Given the incredible amount of money and resources that go into designing even the current non-relativistic generation of rockets, it seems unlikely that the current government or investors in the private rocket companies would throw money at a rocket like Project Orion. Because even if we could make it to Proxima Centauri, stars in the galaxy are like ______________________ fill in the blank, I can't even think of a good metaphor that captures the scale of this problem (stars are farther apart than 4400x the orbit of Neptune); there’s so much space between them, this wouldn't be practical to enable our vision of galaxy-wide travel.
So we need some technology that can send us from point A to point B in a warp-like fashion. If you’re unfamiliar with the notion of warp, you could turn to both Star Trek or Einstein’s 1916 paper “The Foundations of the Generalised Theory of Relativity”. The notion here is that the only way to get around the cosmic speed limit is to bend the fabric of space-time itself. It turns out the sci-fi notion of warp travel is not entirely fiction. The Alcubierre drive, first proposed in 1994, is a theoretical spaceship that could travel faster than light by expanding space behind it while it contracts space ahead. It creates a warp bubble in which it travels at speeds slower than light, but by bending the fabric of space-time, from an outside observer’s point of view, it is traveling faster than light.
This idea of a warp bubble is being investigated further by Dr. White’s team at NASA Eagleworks - inside Johnson Space Center. This project is classified, but it's been revealed that the team is running physical experiments related to the concept of a warp bubble.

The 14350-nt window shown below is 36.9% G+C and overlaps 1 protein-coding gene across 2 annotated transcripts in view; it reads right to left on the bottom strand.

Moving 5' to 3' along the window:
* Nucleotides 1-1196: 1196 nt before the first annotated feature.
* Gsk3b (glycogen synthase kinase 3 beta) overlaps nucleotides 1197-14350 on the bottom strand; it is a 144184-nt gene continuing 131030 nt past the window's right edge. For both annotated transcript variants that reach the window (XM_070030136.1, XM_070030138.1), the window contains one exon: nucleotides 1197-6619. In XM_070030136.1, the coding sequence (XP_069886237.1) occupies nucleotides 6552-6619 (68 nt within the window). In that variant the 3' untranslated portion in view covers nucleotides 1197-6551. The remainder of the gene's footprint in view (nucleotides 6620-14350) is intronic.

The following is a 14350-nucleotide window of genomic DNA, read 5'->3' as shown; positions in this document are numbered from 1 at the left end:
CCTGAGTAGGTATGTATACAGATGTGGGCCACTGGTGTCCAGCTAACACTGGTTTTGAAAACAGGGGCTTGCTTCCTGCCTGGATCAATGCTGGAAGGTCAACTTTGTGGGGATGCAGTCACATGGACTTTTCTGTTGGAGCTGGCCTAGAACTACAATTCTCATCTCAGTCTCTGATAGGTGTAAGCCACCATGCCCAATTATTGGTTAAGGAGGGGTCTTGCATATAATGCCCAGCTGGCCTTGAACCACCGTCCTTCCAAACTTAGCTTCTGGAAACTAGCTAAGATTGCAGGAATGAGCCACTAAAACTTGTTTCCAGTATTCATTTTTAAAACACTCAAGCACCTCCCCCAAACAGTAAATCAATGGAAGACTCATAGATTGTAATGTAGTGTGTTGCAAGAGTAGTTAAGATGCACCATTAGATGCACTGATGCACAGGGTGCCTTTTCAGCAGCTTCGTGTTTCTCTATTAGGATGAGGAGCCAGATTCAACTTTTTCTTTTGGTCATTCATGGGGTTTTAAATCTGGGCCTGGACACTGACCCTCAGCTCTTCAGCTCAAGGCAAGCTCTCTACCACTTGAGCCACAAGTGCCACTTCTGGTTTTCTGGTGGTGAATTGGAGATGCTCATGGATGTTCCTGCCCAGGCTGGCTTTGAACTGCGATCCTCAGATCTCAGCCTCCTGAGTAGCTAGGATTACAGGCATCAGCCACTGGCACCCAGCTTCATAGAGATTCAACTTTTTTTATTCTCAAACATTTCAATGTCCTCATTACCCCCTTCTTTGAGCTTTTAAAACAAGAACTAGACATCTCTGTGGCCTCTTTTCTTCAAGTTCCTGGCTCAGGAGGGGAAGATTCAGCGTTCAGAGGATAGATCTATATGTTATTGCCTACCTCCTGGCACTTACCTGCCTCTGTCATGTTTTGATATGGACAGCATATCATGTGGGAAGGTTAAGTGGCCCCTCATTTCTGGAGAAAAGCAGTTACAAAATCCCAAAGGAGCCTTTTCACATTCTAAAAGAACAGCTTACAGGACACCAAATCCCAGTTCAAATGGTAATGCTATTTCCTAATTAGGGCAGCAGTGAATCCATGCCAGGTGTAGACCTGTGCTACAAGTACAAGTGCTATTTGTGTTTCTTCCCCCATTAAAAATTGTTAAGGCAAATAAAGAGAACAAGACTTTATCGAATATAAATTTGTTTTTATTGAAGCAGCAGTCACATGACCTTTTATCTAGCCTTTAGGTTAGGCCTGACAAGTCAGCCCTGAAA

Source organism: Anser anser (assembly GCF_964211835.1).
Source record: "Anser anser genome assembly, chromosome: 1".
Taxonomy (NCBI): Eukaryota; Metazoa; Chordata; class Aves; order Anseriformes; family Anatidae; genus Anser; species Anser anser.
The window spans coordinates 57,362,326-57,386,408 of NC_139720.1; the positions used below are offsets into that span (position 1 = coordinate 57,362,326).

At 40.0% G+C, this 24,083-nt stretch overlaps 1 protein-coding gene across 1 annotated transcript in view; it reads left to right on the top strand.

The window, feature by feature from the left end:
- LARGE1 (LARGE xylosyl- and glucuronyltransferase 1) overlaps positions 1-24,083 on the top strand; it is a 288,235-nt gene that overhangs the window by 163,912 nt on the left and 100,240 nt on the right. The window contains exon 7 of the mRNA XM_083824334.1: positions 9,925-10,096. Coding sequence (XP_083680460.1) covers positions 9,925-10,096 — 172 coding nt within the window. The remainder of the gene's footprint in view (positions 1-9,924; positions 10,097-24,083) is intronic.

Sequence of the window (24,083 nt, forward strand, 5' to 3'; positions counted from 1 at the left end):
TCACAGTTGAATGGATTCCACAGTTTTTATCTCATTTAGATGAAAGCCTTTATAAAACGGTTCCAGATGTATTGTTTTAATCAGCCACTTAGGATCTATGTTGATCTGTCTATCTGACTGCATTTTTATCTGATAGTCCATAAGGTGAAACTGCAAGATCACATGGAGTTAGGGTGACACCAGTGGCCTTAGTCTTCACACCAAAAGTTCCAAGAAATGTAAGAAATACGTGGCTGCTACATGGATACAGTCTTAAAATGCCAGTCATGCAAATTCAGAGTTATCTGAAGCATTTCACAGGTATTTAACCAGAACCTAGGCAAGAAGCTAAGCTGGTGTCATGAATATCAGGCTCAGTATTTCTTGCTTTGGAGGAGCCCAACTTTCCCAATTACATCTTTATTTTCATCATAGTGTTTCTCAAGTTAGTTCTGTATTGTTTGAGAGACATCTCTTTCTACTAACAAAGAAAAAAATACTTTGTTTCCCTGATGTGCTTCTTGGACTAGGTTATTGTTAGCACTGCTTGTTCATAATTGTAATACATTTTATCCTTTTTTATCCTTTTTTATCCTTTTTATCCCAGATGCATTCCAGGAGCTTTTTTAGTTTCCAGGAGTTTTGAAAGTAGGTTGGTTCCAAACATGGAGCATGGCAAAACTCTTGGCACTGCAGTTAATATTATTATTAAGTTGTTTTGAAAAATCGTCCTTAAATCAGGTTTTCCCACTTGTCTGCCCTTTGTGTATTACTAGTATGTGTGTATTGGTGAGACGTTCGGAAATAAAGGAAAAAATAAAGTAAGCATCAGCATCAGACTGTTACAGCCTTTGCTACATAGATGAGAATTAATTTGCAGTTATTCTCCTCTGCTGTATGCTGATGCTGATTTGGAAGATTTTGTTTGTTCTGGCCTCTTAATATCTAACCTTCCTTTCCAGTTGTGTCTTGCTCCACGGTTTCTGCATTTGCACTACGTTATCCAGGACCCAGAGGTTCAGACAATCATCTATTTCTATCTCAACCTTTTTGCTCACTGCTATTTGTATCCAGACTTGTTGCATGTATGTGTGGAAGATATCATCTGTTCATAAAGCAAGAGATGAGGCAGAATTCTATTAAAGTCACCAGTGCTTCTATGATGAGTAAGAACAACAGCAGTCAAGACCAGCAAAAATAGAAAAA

Sounds great, let’s send the plans to NASA. Of course the problem is that this type of warp drive demands some sort of exotic matter with negative mass that has yet to be discovered. But the point is that a warp drive is not entirely founded in fiction (although the name was first coined by the original Star Trek). And if science’s wonderful partnership with industry has shown us anything, it is the concept of an existence-proof.
The notion of existence-proof being that once something is proven to be possible, science will work together to find a way to make it a reality. Already, scientists have modified Alcubierre's initial idea of a warp bubble to one with geometries that require less negative energy; in theory, this new geometry is far more realistic and could be produced using the Casimir effect with parallel conducting plates.
The bottom line is that we're currently experiencing a technological explosion. On the fourth of October 1957 (57 years ago), Sputnik 1 became the first manmade object in orbit. 57 years later, we've populated Earth orbit with spy satellites, amazing orbital telescopes, a freaking space station for people to live in orbit, we've visited the moon, sent probes to every planet (New Horizons will get to Pluto (the dwarf planet) on July 14, 2015), driven around Mars with robots, and even sent probes out of our solar system! If you had told scientists 60 years ago that we would accomplish all this, would they have believed you?
So although right now it seems extremely difficult to travel between star systems, who's to say what will happen in the next couple of decades?
It’s easy to cast scientists and engineers as labcoat-wearing, chalk-wielding, fun-hating old white dudes. But many of us are die-hard nerds at heart. And I believe that one day one of these nerds will make their beloved Star-Wars universe a reality.
A not so long time from now, in this universe.